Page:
Review: Sherlock Holmes

I was hesitant to watch "Sherlock Holmes," the latest movie adaptation of the exploits of the world’s first consulting detective, because I like Robert Downey Jr. (Holmes), Jude Law (Watson), Guy Ritchie (the director) and Arthur Conan Doyle’s immortal deductive genius and crime-fighter (Sherlock).

So naturally I was afraid the movie was going to be worse than "Ishtar."

Happily, I was wrong. "Sherlock Holmes" was a fun movie, and a good adaptation faithful to the spirit of Doyle’s Holmes. Some liberties were taken, particularly with the character of Irene Adler, but there was much in the film for a Holmes fan to love: a cryptic reference to Sherlock’s cocaine usage ("used for eye surgeries"), Holmes shooting VR into the wall, Holmes beating people up using martial arts (Holmes was a baritsu master and demonstrated unusual strength at least once) and Holmes taking liberties left and right with the law.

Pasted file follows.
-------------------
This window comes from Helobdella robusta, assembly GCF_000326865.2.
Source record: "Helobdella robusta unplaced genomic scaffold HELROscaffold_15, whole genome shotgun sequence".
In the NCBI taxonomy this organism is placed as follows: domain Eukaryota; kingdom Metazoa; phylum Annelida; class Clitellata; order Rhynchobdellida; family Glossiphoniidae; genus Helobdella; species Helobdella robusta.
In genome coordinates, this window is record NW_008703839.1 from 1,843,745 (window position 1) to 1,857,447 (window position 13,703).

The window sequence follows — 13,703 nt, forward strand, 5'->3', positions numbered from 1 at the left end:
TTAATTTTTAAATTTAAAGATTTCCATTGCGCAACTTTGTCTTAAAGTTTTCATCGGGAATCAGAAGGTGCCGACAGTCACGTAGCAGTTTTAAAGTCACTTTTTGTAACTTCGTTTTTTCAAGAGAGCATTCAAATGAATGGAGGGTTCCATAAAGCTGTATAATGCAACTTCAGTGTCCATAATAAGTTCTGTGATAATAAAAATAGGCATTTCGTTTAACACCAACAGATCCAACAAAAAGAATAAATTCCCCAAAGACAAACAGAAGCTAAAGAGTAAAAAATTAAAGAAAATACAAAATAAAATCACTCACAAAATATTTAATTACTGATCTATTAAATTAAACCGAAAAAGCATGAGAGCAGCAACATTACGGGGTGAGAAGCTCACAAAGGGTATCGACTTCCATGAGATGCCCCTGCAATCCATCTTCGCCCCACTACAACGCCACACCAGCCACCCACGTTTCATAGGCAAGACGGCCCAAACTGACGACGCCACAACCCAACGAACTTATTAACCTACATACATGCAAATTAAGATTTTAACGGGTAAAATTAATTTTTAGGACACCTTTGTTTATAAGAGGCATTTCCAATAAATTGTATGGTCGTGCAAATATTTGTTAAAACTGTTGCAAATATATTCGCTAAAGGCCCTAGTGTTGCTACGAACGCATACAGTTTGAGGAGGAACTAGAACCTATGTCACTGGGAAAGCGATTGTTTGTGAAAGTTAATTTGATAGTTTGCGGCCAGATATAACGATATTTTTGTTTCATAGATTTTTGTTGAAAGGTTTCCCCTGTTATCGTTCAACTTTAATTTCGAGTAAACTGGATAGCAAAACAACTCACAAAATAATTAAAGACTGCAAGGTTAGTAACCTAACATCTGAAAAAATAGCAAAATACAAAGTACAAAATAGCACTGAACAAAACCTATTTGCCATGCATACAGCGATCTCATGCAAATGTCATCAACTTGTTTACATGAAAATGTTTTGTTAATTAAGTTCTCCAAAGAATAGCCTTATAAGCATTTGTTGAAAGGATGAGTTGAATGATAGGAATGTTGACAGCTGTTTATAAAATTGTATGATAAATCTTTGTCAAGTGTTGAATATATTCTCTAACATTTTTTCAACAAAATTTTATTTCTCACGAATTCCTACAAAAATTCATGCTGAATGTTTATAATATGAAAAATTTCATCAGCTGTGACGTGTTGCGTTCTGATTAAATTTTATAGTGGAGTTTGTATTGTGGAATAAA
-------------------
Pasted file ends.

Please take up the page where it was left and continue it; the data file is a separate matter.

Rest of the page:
This movie chose to emphasize different aspects of the character. Downey’s Holmes was cerebral but also very physical, and people who aren’t Holmes fans would have been entertained enough by the explosions, shooting matches and fistfights everybody seemed to be getting into left and right. This Holmes was also somewhat socially… well, not inept, per se, because he seemed to be obnoxious on purpose.

Doyle’s Holmes was also rude and abrupt on many occasions (often to people who really deserved it), though the hundred-year-old dialogue may make it a bit more difficult for a modern audience to discern, so I felt this was a very reasonable interpretation.

And I absolutely adored how the film treated Watson. I get very annoyed when Watson is portrayed as a blithering idiot, because in "The Adventure of the Dying Detective" Holmes, pretending to be gravely ill, must keep Watson at least 10 feet away because if he doesn’t, Watson will immediately realize Holmes is faking. Holmes had a deep respect for Watson’s abilities, and Watson was never portrayed as stupid in Doyle’s work. He was simply a conventional, linear thinker. He was also very loyal and brave, both in the stories and in the Ritchie film.

It was an enjoyable movie, both on the level of mindless action-filled eye-candy, and as a faithful-in-spirit adaptation of Doyle’s work.

Rarely am I so deeply glad to be thoroughly wrong!